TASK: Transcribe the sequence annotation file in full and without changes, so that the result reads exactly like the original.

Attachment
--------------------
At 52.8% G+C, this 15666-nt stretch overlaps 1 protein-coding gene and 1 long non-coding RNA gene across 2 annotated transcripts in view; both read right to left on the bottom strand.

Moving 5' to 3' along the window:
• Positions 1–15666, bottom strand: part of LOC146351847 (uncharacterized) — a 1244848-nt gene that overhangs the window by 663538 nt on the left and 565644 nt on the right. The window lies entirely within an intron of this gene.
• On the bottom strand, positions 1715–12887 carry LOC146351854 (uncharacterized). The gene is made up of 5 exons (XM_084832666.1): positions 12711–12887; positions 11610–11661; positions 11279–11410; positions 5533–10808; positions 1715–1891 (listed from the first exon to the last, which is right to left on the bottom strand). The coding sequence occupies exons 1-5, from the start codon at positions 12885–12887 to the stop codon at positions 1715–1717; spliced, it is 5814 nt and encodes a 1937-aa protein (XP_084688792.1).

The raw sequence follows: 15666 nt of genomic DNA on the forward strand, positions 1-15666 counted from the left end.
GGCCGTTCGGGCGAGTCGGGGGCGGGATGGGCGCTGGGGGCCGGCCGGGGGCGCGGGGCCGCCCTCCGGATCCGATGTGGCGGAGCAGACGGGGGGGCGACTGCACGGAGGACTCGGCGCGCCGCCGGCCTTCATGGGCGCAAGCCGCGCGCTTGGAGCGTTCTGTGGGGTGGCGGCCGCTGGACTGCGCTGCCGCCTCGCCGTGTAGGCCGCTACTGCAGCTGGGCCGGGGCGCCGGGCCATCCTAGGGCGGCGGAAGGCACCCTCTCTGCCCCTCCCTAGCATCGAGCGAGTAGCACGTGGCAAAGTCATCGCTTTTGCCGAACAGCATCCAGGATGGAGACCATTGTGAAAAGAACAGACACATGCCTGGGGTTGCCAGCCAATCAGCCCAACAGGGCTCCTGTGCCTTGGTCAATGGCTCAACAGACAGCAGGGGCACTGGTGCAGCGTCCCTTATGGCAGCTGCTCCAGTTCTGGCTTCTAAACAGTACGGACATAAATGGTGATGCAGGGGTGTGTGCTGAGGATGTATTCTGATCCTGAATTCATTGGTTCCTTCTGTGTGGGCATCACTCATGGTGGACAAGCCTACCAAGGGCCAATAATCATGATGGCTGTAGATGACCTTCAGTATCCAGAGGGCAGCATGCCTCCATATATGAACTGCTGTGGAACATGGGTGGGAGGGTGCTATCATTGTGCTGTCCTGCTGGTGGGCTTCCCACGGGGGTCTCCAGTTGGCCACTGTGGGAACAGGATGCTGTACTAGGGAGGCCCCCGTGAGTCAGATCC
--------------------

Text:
At 52.8% G+C, this 15666-nt stretch overlaps 1 protein-coding gene and 1 long non-coding RNA gene across 2 annotated transcripts in view; both read right to left on the bottom strand.

Moving 5' to 3' along the window:
• Positions 1–15666, bottom strand: part of LOC146351847 (uncharacterized) — a 1244848-nt gene that overhangs the window by 663538 nt on the left and 565644 nt on the right. The window lies entirely within an intron of this gene.
• On the bottom strand, positions 1715–12887 carry LOC146351854 (uncharacterized). The gene is made up of 5 exons (XM_084832666.1): positions 12711–12887; positions 11610–11661; positions 11279–11410; positions 5533–10808; positions 1715–1891 (listed from the first exon to the last, which is right to left on the bottom strand). The coding sequence occupies exons 1-5, from the start codon at positions 12885–12887 to the stop codon at positions 1715–1717; spliced, it is 5814 nt and encodes a 1937-aa protein (XP_084688792.1).

The raw sequence follows: 15666 nt of genomic DNA on the forward strand, positions 1-15666 counted from the left end.
GGCCGTTCGGGCGAGTCGGGGGCGGGATGGGCGCTGGGGGCCGGCCGGGGGCGCGGGGCCGCCCTCCGGATCCGATGTGGCGGAGCAGACGGGGGGGCGACTGCACGGAGGACTCGGCGCGCCGCCGGCCTTCATGGGCGCAAGCCGCGCGCTTGGAGCGTTCTGTGGGGTGGCGGCCGCTGGACTGCGCTGCCGCCTCGCCGTGTAGGCCGCTACTGCAGCTGGGCCGGGGCGCCGGGCCATCCTAGGGCGGCGGAAGGCACCCTCTCTGCCCCTCCCTAGCATCGAGCGAGTAGCACGTGGCAAAGTCATCGCTTTTGCCGAACAGCATCCAGGATGGAGACCATTGTGAAAAGAACAGACACATGCCTGGGGTTGCCAGCCAATCAGCCCAACAGGGCTCCTGTGCCTTGGTCAATGGCTCAACAGACAGCAGGGGCACTGGTGCAGCGTCCCTTATGGCAGCTGCTCCAGTTCTGGCTTCTAAACAGTACGGACATAAATGGTGATGCAGGGGTGTGTGCTGAGGATGTATTCTGATCCTGAATTCATTGGTTCCTTCTGTGTGGGCATCACTCATGGTGGACAAGCCTACCAAGGGCCAATAATCATGATGGCTGTAGATGACCTTCAGTATCCAGAGGGCAGCATGCCTCCATATATGAACTGCTGTGGAACATGGGTGGGAGGGTGCTATCATTGTGCTGTCCTGCTGGTGGGCTTCCCACGGGGGTCTCCAGTTGGCCACTGTGGGAACAGGATGCTGTACTAGGGAGGCCCCCGTGAGTCAGATCC